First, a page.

Talk Real

“Europe after 1914: Integrations and Disintegrations” by Timothy Snyder


[dropcap]A[/dropcap]merican historian and publicist Timothy Snyder is one of the major researchers of Central and Eastern European history, as well as the Holocaust. In his lecture “Europe after 1914: Integrations and Disintegrations” Timothy Snyder will consider historical origins of the 2013 – 14 Ukrainian crisis.

Contemporary European history can be understood as a series of integrations and disintegrations, continuing before our eyes in the present day. 1914 was not the end of an old Europe, but the continuation of a process of decolonization within Europe itself. 1939 was not a collapse of civilization, but the crowning moment of Soviet and Nazi attempts to colonize Europe from within. The project of European integration known as the EU succeeded as traditional maritime colonialism failed. The revolutions of 1989 allowed European states with different histories of colonialism and decolonialism to join in a single project. Today the EU stands challenged by a deliberate policy of disintegration known as Eurasia; as so many times before, Ukraine is in the middle – Timothy Snyder

Timothy Snyder is a professor of history at Yale University, author of numerous works in Central and Eastern European history. He writes for International Herald Tribune, New York Review of Books, The New Republic, Eurozine and other periodicals. His books Bloodlands: Europe Between Hitler and Stalin, The Red Prince: The Secret Lives of A Habsburg Archduke, and Ukrainian History, Russian Politics, European Future were published in Ukrainian. In 2014 Timothy Snyder has written numerous polemical texts about political and military crisis in Ukraine.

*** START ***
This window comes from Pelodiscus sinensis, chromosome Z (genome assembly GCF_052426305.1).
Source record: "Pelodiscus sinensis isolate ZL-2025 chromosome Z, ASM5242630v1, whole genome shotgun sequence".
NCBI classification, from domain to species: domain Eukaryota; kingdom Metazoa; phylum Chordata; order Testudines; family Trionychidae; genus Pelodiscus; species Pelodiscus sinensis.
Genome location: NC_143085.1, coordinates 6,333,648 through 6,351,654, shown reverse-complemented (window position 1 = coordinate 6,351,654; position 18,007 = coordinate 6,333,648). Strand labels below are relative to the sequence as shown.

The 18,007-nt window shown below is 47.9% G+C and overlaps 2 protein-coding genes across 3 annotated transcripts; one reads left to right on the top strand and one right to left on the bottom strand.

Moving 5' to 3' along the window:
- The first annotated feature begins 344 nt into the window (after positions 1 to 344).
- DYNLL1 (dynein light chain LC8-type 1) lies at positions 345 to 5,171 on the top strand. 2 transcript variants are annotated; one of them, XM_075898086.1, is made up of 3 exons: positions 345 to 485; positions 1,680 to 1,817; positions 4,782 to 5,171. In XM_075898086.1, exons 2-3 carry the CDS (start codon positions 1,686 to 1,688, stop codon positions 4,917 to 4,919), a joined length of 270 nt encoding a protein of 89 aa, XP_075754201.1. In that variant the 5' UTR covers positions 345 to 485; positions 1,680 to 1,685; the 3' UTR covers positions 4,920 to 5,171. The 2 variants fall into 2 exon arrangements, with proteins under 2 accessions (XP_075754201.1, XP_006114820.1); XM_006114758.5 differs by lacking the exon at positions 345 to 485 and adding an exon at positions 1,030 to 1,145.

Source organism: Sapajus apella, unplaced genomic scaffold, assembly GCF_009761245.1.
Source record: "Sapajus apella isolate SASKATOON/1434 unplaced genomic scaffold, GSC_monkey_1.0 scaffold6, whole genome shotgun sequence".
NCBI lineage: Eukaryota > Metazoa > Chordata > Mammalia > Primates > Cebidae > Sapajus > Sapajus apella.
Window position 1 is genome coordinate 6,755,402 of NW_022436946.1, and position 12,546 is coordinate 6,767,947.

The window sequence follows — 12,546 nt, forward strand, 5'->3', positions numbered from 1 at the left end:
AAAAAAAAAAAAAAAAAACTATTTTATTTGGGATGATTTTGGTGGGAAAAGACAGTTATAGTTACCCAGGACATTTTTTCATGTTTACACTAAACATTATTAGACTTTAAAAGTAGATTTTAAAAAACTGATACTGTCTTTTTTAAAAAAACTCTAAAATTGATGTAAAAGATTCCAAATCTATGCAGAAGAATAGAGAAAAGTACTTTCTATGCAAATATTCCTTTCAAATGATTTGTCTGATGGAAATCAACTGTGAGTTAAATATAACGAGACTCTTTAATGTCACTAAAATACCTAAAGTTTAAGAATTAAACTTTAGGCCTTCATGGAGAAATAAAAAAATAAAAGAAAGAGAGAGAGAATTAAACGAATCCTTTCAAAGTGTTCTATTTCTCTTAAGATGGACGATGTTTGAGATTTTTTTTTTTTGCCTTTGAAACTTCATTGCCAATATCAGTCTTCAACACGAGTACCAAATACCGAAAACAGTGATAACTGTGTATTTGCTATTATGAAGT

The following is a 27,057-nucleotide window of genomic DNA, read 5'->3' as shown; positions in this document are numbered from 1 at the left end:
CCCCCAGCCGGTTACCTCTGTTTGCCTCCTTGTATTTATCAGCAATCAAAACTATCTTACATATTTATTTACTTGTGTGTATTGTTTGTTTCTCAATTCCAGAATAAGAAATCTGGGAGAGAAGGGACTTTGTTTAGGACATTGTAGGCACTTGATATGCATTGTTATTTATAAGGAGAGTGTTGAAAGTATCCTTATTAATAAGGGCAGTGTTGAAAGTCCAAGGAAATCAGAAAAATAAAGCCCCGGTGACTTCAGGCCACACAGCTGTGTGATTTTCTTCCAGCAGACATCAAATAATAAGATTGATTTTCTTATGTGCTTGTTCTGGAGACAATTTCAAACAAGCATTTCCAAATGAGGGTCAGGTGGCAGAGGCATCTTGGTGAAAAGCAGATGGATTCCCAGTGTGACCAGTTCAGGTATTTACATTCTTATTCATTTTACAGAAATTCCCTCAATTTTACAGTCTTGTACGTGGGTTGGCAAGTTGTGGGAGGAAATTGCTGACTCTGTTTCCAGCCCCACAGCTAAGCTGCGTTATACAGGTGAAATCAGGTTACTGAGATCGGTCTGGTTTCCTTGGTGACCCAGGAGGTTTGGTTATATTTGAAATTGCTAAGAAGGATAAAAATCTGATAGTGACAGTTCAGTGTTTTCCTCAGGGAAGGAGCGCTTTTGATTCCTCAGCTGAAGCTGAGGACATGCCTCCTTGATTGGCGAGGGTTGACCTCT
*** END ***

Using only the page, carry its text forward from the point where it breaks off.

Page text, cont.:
Vasyl Cherepanyn, head of Visual Culture Research Center, will make an introductory speech and will also moderate a discussion with the participation of Timothy Snyder.


Krytyka Polityczna
Krytyka Polityczna (Political Critique) is the largest Eastern European liberal network of institutions and activists. It consists of the online daily Dziennik Opinii, a quarterly magazine, publishing house, cultural centres in Warsaw, Łódź, Gdańsk and Cieszyn, activist clubs in a dozen cities in Poland (and also in Kiev and Berlin), as well as a research centre: the Institute for Advanced Study in Warsaw.